The campus community perused works by faculty and staff at a reception at Bicentennial Hall on March 19.

MIDDLEBURY, Vt. – The campus community gathered for a reception on Tuesday, March 19, celebrating published articles and creative works produced by faculty and staff over the past year. The annual exhibit in Tormondsen Great Hall featured the work of 62 faculty and staff members.

A lot of the work academics do is hard to capture, noted Amy Morsman, professor of history and interim dean for faculty development and research. “What we do as teachers, the interactions we have with students, the intellectual and emotional growth we foster in them is often hard to measure. It happens in their heads and hearts and sometimes it’s not even realized until they’re gone from this place.”

Scholarly activity, on the other hand, yields a finished product that can be shared, Morsman said. “Perhaps it’s an enlightening experience for others to behold in the arts or a new answer to an important question, a new piece of evidence, something to stir others’ hearts and minds, something to contribute to a larger community of understanding. So, we celebrate that today with this reception.”

Amy Morsman, professor of history, welcomes faculty, staff, and students to the annual faculty and staff articles and creative works reception on March 19.

President Laurie Patton also greeted the scholars and guests. “These receptions are some of my favorite events at Middlebury because we see the real fruits of our labors,” said Patton. “I love the fact that articles are part and parcel of the kind of creativity that we think about. I think we sometimes focus on the huge, big project rather than the incremental, smaller projects that are actually way more significant for us intellectually.”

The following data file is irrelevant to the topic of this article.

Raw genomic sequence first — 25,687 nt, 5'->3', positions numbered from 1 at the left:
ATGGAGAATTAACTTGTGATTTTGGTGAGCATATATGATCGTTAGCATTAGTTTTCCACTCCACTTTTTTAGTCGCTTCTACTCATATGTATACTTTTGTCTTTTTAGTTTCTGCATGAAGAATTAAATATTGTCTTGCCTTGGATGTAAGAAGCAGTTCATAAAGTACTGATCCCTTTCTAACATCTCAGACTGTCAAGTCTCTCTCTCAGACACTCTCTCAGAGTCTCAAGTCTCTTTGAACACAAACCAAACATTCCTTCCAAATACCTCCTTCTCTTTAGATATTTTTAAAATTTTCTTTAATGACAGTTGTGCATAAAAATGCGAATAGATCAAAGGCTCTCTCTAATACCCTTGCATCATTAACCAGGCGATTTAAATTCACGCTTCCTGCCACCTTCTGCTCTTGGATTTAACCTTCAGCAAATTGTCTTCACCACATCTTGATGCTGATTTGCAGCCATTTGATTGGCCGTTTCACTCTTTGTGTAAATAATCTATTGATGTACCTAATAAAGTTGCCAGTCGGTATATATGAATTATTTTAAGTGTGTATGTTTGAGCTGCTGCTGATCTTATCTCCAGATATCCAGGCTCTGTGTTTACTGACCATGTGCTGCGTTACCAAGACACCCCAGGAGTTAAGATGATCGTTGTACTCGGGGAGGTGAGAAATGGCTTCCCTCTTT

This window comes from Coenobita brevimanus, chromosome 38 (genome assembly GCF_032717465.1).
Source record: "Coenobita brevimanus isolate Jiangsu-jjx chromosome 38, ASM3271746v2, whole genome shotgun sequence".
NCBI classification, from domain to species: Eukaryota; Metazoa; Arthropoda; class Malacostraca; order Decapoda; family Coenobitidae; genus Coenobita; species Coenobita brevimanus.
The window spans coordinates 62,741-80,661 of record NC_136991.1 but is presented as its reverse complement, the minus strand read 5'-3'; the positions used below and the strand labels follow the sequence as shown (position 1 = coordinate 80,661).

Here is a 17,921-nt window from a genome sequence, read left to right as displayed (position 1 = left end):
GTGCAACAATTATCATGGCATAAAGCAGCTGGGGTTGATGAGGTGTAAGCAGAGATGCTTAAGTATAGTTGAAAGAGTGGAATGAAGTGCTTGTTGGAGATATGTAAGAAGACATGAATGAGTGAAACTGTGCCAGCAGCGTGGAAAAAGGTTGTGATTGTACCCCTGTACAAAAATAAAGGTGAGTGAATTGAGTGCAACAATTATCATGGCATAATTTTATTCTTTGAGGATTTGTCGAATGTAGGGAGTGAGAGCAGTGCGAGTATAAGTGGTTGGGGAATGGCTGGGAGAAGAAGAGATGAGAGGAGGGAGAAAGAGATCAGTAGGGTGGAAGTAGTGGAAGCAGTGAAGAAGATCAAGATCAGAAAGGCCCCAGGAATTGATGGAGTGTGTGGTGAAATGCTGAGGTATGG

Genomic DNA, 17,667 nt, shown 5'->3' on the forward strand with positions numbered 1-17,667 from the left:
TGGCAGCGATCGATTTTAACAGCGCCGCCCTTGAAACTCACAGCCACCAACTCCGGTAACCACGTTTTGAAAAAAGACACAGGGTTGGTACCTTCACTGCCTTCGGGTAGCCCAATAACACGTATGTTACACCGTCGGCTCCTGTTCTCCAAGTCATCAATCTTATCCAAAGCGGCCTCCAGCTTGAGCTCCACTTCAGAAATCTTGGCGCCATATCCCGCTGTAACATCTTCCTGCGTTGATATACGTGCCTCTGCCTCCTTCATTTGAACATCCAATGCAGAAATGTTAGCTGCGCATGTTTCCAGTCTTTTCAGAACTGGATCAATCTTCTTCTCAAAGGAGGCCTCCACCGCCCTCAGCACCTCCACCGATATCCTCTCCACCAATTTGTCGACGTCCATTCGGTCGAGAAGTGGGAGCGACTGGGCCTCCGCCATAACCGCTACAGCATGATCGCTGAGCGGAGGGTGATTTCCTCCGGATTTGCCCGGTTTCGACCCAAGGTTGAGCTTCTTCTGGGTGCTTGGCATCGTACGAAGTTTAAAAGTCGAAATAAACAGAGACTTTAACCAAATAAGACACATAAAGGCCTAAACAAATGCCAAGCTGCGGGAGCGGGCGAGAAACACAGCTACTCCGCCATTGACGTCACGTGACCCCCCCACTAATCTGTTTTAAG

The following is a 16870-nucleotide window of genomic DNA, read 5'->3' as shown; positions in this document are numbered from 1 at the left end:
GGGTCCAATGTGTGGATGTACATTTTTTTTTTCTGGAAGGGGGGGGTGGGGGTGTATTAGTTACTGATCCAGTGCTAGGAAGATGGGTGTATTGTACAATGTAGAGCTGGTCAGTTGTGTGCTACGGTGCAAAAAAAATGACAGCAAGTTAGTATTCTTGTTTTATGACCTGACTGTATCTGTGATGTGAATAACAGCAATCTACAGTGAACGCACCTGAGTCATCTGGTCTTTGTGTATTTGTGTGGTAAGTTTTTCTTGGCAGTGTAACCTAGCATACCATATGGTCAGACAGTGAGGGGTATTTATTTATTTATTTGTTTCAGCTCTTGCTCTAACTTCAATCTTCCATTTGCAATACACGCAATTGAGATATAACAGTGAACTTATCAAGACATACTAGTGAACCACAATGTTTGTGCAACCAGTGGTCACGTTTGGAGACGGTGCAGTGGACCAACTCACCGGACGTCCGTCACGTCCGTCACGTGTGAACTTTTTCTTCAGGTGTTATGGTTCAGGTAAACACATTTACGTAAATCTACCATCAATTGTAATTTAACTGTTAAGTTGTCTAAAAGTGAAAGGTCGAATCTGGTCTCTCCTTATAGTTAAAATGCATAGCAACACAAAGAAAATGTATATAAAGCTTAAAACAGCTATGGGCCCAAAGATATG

The exhibit featured 91 articles from journals and essays from books. Several creative works, including theatre directing, choreography, music performance, studio art exhibitions, costume design, film production, and videographic essay were represented on bulletin boards and through multimedia.

“I’m more and more convinced, the more time I spend with this faculty, that the real vibrancy of research and the vibrancy of creative work in the arts is going to live on better in the American tradition at places like Middlebury and small liberal arts colleges than it will at research universities,” said Patton.

Read a full list of the featured articles and creative works here.